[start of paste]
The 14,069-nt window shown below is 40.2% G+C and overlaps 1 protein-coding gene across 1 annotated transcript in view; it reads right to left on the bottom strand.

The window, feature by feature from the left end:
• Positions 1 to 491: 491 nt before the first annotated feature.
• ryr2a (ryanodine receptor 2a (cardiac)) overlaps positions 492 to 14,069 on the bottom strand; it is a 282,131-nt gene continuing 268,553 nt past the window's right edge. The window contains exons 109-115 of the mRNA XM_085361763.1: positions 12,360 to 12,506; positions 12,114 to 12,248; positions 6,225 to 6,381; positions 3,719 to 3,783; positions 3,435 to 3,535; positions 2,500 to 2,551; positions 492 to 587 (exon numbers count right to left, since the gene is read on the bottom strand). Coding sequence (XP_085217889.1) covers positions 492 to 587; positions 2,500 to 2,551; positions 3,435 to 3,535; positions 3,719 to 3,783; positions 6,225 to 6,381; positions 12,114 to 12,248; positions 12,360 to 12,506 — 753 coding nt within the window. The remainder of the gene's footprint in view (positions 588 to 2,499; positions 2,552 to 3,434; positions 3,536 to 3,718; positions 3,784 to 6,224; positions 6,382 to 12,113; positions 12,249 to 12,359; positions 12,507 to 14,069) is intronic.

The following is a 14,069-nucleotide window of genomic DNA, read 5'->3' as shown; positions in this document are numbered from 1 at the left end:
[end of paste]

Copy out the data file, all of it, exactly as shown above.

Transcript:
The 14,069-nt window shown below is 40.2% G+C and overlaps 1 protein-coding gene across 1 annotated transcript in view; it reads right to left on the bottom strand.

The window, feature by feature from the left end:
• Positions 1 to 491: 491 nt before the first annotated feature.
• ryr2a (ryanodine receptor 2a (cardiac)) overlaps positions 492 to 14,069 on the bottom strand; it is a 282,131-nt gene continuing 268,553 nt past the window's right edge. The window contains exons 109-115 of the mRNA XM_085361763.1: positions 12,360 to 12,506; positions 12,114 to 12,248; positions 6,225 to 6,381; positions 3,719 to 3,783; positions 3,435 to 3,535; positions 2,500 to 2,551; positions 492 to 587 (exon numbers count right to left, since the gene is read on the bottom strand). Coding sequence (XP_085217889.1) covers positions 492 to 587; positions 2,500 to 2,551; positions 3,435 to 3,535; positions 3,719 to 3,783; positions 6,225 to 6,381; positions 12,114 to 12,248; positions 12,360 to 12,506 — 753 coding nt within the window. The remainder of the gene's footprint in view (positions 588 to 2,499; positions 2,552 to 3,434; positions 3,536 to 3,718; positions 3,784 to 6,224; positions 6,382 to 12,113; positions 12,249 to 12,359; positions 12,507 to 14,069) is intronic.

The following is a 14,069-nucleotide window of genomic DNA, read 5'->3' as shown; positions in this document are numbered from 1 at the left end: